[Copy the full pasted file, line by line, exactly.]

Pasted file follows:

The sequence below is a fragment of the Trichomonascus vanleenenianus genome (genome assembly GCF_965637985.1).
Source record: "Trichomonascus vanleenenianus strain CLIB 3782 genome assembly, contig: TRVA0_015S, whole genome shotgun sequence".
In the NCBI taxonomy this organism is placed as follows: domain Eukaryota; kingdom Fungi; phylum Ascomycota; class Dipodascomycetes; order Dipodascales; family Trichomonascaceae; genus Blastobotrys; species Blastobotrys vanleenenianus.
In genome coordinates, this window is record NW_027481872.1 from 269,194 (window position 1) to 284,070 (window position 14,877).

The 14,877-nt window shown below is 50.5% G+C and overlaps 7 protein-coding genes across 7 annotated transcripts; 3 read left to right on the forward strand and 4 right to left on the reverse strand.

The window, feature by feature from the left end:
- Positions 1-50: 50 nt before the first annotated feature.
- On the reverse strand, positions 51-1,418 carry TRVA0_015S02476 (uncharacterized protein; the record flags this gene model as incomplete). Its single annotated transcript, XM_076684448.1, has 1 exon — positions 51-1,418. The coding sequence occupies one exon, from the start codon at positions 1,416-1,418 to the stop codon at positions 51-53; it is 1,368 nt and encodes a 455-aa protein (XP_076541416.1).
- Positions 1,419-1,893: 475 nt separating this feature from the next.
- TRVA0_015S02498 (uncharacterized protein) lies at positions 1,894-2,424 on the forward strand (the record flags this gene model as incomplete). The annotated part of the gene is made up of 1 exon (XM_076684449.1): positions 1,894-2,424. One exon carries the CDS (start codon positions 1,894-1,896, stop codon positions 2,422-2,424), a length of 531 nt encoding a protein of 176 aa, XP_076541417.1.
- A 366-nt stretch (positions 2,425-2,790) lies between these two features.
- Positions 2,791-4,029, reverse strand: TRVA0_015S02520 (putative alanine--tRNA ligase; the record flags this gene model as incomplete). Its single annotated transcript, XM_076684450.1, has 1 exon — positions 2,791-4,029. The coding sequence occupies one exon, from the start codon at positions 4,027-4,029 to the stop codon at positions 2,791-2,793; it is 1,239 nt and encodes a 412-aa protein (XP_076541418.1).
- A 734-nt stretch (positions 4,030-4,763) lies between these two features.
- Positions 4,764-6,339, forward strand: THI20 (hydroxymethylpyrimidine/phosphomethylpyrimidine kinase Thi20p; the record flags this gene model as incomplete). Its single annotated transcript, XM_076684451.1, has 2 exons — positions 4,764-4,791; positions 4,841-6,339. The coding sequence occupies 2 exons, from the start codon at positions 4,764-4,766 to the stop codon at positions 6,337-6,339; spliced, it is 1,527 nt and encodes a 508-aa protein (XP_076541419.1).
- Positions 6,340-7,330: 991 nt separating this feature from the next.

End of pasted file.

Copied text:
The sequence below is a fragment of the Trichomonascus vanleenenianus genome (genome assembly GCF_965637985.1).
Source record: "Trichomonascus vanleenenianus strain CLIB 3782 genome assembly, contig: TRVA0_015S, whole genome shotgun sequence".
In the NCBI taxonomy this organism is placed as follows: domain Eukaryota; kingdom Fungi; phylum Ascomycota; class Dipodascomycetes; order Dipodascales; family Trichomonascaceae; genus Blastobotrys; species Blastobotrys vanleenenianus.
In genome coordinates, this window is record NW_027481872.1 from 269,194 (window position 1) to 284,070 (window position 14,877).

The 14,877-nt window shown below is 50.5% G+C and overlaps 7 protein-coding genes across 7 annotated transcripts; 3 read left to right on the forward strand and 4 right to left on the reverse strand.

The window, feature by feature from the left end:
- Positions 1-50: 50 nt before the first annotated feature.
- On the reverse strand, positions 51-1,418 carry TRVA0_015S02476 (uncharacterized protein; the record flags this gene model as incomplete). Its single annotated transcript, XM_076684448.1, has 1 exon — positions 51-1,418. The coding sequence occupies one exon, from the start codon at positions 1,416-1,418 to the stop codon at positions 51-53; it is 1,368 nt and encodes a 455-aa protein (XP_076541416.1).
- Positions 1,419-1,893: 475 nt separating this feature from the next.
- TRVA0_015S02498 (uncharacterized protein) lies at positions 1,894-2,424 on the forward strand (the record flags this gene model as incomplete). The annotated part of the gene is made up of 1 exon (XM_076684449.1): positions 1,894-2,424. One exon carries the CDS (start codon positions 1,894-1,896, stop codon positions 2,422-2,424), a length of 531 nt encoding a protein of 176 aa, XP_076541417.1.
- A 366-nt stretch (positions 2,425-2,790) lies between these two features.
- Positions 2,791-4,029, reverse strand: TRVA0_015S02520 (putative alanine--tRNA ligase; the record flags this gene model as incomplete). Its single annotated transcript, XM_076684450.1, has 1 exon — positions 2,791-4,029. The coding sequence occupies one exon, from the start codon at positions 4,027-4,029 to the stop codon at positions 2,791-2,793; it is 1,239 nt and encodes a 412-aa protein (XP_076541418.1).
- A 734-nt stretch (positions 4,030-4,763) lies between these two features.
- Positions 4,764-6,339, forward strand: THI20 (hydroxymethylpyrimidine/phosphomethylpyrimidine kinase Thi20p; the record flags this gene model as incomplete). Its single annotated transcript, XM_076684451.1, has 2 exons — positions 4,764-4,791; positions 4,841-6,339. The coding sequence occupies 2 exons, from the start codon at positions 4,764-4,766 to the stop codon at positions 6,337-6,339; spliced, it is 1,527 nt and encodes a 508-aa protein (XP_076541419.1).
- Positions 6,340-7,330: 991 nt separating this feature from the next.